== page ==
Costs for all this advanced education have skyrocketed and some graduates today are deeply in debt even before they can begin their career which for some degreed young people may be flipping burgers or maybe waiting tables. What are the careers of tomorrow going to be and will any of this education they will be getting help prepare them for those careers?

The above is a narrative version of my presentation to the CASF group on January 20, 2018. The following is the narrative of my Part 2 presentation to the group done on February 17, 2018.

Part 2 Non-Growth possibilities, more on AI ideas and a cooling planet

Future Climate – The Next 100 years

First let me quickly make the case for a cooling climate until 2100 using Ed Caryl’s three cycle model. I think this model far outperforms any IPCC models and is a better predictor of future patterns since it seems to be very good at hind casting the temperatures of periods that we have actual instrument or proxy temperature values for. There are a number of events in the present inter-glacial period (about the last 11,000 to 12,000 years) that seem to correlate with climate changes that follow ice core data and Caryl’s model as it is projected back in time.

The model uses 3 separate cycles and sums them in order to get the composite cycle of past and future temperature values for the past 1000 years and the future 200 years. These cycles are 62 years (AMO ENSO based ocean surface temperatures), 204 years (solar output variation) and 1040 years (Bond cycle). The Bond cycle is thought to be based on atmospheric/ocean circulation patterns and/or solar/cosmogenic patterns.

The Bond cycle is clearly found in the temperature record but the cause of it is presently uncertain.

The following image is the smoothed sum of the 3 cycles for the period 1000AD to 2200.

This figure shows the sum of the three natural cycles, the 62, 204, and 1040 year cycles. The green rectangle outlines the historical temperature record, from 1850 to 2015. The blue rectangles highlight cold periods, the red rectangles the warm period. Yellow highlights the future.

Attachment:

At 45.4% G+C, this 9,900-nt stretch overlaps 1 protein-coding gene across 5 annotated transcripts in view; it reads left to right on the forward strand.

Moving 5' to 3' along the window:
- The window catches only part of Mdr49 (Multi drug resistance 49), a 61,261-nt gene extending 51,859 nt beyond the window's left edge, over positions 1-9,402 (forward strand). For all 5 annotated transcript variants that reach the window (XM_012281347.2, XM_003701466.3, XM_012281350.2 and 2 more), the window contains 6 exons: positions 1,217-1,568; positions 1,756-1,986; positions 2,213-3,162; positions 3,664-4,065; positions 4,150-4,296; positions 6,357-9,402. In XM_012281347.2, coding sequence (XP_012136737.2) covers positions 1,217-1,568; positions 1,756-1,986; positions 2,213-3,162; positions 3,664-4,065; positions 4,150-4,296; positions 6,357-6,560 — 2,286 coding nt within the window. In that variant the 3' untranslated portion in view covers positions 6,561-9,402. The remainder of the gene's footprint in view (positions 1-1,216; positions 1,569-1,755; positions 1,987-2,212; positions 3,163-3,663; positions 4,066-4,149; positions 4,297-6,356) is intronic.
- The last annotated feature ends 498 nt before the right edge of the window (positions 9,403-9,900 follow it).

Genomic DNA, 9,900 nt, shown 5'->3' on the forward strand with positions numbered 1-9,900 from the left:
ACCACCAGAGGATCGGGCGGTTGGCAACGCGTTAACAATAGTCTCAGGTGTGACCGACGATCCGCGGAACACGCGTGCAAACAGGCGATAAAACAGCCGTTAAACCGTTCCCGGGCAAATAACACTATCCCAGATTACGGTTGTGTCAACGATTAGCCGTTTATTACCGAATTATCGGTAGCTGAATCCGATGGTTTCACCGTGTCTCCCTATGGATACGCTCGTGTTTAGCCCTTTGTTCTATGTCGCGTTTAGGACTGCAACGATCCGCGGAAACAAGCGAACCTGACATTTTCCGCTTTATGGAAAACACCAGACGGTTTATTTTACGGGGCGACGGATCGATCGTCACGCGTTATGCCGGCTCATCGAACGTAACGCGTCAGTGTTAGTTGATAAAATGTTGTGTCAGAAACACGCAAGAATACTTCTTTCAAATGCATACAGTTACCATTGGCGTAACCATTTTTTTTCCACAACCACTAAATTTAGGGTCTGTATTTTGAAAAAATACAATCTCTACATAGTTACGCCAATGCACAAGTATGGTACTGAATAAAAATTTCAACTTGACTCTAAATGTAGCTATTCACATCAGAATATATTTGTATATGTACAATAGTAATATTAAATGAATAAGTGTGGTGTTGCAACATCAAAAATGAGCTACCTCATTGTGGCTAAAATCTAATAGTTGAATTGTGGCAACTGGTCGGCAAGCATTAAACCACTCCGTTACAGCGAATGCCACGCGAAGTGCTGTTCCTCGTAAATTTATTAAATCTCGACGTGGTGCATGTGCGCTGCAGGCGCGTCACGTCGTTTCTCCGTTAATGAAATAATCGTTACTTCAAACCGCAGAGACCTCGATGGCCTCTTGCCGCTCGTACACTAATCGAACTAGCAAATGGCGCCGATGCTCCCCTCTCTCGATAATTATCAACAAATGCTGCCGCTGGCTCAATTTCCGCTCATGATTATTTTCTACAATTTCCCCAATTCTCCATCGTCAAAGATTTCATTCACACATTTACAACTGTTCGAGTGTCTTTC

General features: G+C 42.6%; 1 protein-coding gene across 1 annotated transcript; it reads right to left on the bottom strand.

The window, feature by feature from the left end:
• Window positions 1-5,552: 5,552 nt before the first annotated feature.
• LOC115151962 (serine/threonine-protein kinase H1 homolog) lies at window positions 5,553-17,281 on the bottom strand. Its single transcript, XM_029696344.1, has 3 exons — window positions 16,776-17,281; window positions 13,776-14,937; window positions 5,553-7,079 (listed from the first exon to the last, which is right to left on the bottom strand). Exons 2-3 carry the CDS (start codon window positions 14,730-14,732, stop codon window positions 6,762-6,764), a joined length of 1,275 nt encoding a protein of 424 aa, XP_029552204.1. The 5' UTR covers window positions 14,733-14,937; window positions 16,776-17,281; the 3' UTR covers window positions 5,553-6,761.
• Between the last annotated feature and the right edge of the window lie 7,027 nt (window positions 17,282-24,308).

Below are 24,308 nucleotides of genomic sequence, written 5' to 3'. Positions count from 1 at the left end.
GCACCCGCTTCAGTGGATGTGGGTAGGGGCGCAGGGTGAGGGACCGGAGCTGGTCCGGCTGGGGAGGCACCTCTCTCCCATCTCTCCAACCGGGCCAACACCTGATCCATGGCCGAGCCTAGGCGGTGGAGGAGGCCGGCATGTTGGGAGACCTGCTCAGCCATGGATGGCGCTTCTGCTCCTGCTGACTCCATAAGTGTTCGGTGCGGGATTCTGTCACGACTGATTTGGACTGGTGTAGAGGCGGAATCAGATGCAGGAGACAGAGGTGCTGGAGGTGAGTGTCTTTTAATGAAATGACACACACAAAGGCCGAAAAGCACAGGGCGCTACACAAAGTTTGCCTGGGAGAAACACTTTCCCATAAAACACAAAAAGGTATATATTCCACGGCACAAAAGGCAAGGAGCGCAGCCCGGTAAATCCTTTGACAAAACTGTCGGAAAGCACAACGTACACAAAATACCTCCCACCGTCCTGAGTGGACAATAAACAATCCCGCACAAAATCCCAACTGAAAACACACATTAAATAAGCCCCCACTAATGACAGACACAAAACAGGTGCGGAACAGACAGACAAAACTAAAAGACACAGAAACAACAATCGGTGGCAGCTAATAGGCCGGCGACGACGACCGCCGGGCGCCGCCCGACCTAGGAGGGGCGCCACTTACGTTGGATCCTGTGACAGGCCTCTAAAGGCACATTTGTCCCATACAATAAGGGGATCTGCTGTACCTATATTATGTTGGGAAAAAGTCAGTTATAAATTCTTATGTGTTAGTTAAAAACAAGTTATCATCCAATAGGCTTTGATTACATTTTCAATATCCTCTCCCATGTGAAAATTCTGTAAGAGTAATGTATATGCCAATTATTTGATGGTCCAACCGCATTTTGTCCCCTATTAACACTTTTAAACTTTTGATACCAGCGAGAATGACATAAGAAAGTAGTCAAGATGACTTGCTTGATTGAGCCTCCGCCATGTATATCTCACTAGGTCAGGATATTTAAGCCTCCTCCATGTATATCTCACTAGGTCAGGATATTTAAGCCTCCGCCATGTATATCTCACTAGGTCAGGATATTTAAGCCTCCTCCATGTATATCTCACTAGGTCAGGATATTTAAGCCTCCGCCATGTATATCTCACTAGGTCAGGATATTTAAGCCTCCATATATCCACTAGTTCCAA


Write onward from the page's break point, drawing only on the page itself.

The next figure shows a more noisy (and more realistic) pattern with monthly data presented to look more like actual instrument temperature data taken in the modern era. Note the three cycles shown in purple (Bond), green (solar), and red (ocean surface temperatures).

And to see how the full actual instrument temperature record fits the Caryl model, look at the HADCRUT4 data nested in the period from 1830 until present in the figure below. Now look at the future plot of the model from present until 2200. The next 80 years show a cooling pattern until 2100 when the trend begins to warm again.

The actual temperatures will possibly drop to the level of the period of around 1900 and probably not as cool as was seen in the late 1800s.

If the Caryl model is any good then recent peak global average temperatures will eventually drop almost 1 degree C in the next 80 years to a cooler level that was last seen about 100 years ago.

The last prediction that could be made about future climate is that we may have period of deep glaciation in the not too distant future that will possibly include 10 or 20 degree C drops in global average temperature. There have been a series of these deep glacial periods over the past several million years that last on average about 100,000 years.

Look at the following chart showing the last 6 cycles of this global phenomenon. These are not a one or two degree fluctuations in global temperature as we are seeing over the past 200 years. This is Chicago with a  mile of ice on top.

The End of Growth

An article in Business magazine by Ned Smith in February 2013 entitled “Is the End of Growth the End of Capitalism?”, raises many fundamental questions about what population and economic stagnation might do to future life as we now know it. After all, in all these respects human society has developed over the past several hundred years in growth conditions of every sort. What happens when poverty stops increasing and in fact goes away? And population actually declines and perhaps at a very rapid rate to a level close to our present level?

The idea that economic stagnation will be the death of capitalism was promoted by the Occupy Wall Street radicals. They proposed that perpetual growth on a finite planet is impossible. This assumes that growth needs infinite resources. But what do we mean by growth? There are two types of growth, extensive and intensive. Extensive growth is what we normally think growth to be where inputs to the system increase and there quickly are limits to be found. Intensive growth uses inputs in different ways to produce more interesting stuff. Limits to this type of growth are not known.

An example of intensive growth is the information economy that tries to satisfy more and more people while using decreasing amounts of energy.

And we have the two BIG questions – if growth ends does our economy end with it? and does Capitalism need growth?